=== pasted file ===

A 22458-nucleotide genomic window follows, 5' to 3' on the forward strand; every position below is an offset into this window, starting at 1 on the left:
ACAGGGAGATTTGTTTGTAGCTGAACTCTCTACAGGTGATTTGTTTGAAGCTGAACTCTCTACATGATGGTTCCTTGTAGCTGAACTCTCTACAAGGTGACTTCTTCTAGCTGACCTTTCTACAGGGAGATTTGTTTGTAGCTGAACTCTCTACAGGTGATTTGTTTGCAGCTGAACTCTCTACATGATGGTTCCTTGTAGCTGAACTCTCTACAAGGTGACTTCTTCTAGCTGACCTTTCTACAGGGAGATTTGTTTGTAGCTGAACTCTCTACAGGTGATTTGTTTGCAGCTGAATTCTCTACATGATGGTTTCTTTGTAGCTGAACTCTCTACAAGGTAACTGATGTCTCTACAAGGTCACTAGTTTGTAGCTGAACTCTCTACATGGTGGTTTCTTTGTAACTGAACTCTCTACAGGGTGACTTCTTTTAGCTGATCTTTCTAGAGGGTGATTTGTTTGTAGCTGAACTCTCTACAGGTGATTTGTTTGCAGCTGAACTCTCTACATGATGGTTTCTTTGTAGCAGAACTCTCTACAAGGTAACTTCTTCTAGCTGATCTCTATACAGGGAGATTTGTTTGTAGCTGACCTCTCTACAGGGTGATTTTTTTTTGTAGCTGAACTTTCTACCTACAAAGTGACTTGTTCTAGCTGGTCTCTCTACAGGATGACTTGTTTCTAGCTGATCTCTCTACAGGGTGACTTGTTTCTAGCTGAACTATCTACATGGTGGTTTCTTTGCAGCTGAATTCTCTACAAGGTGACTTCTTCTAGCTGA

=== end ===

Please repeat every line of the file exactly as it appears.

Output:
A 22458-nucleotide genomic window follows, 5' to 3' on the forward strand; every position below is an offset into this window, starting at 1 on the left:
ACAGGGAGATTTGTTTGTAGCTGAACTCTCTACAGGTGATTTGTTTGAAGCTGAACTCTCTACATGATGGTTCCTTGTAGCTGAACTCTCTACAAGGTGACTTCTTCTAGCTGACCTTTCTACAGGGAGATTTGTTTGTAGCTGAACTCTCTACAGGTGATTTGTTTGCAGCTGAACTCTCTACATGATGGTTCCTTGTAGCTGAACTCTCTACAAGGTGACTTCTTCTAGCTGACCTTTCTACAGGGAGATTTGTTTGTAGCTGAACTCTCTACAGGTGATTTGTTTGCAGCTGAATTCTCTACATGATGGTTTCTTTGTAGCTGAACTCTCTACAAGGTAACTGATGTCTCTACAAGGTCACTAGTTTGTAGCTGAACTCTCTACATGGTGGTTTCTTTGTAACTGAACTCTCTACAGGGTGACTTCTTTTAGCTGATCTTTCTAGAGGGTGATTTGTTTGTAGCTGAACTCTCTACAGGTGATTTGTTTGCAGCTGAACTCTCTACATGATGGTTTCTTTGTAGCAGAACTCTCTACAAGGTAACTTCTTCTAGCTGATCTCTATACAGGGAGATTTGTTTGTAGCTGACCTCTCTACAGGGTGATTTTTTTTTGTAGCTGAACTTTCTACCTACAAAGTGACTTGTTCTAGCTGGTCTCTCTACAGGATGACTTGTTTCTAGCTGATCTCTCTACAGGGTGACTTGTTTCTAGCTGAACTATCTACATGGTGGTTTCTTTGCAGCTGAATTCTCTACAAGGTGACTTCTTCTAGCTGA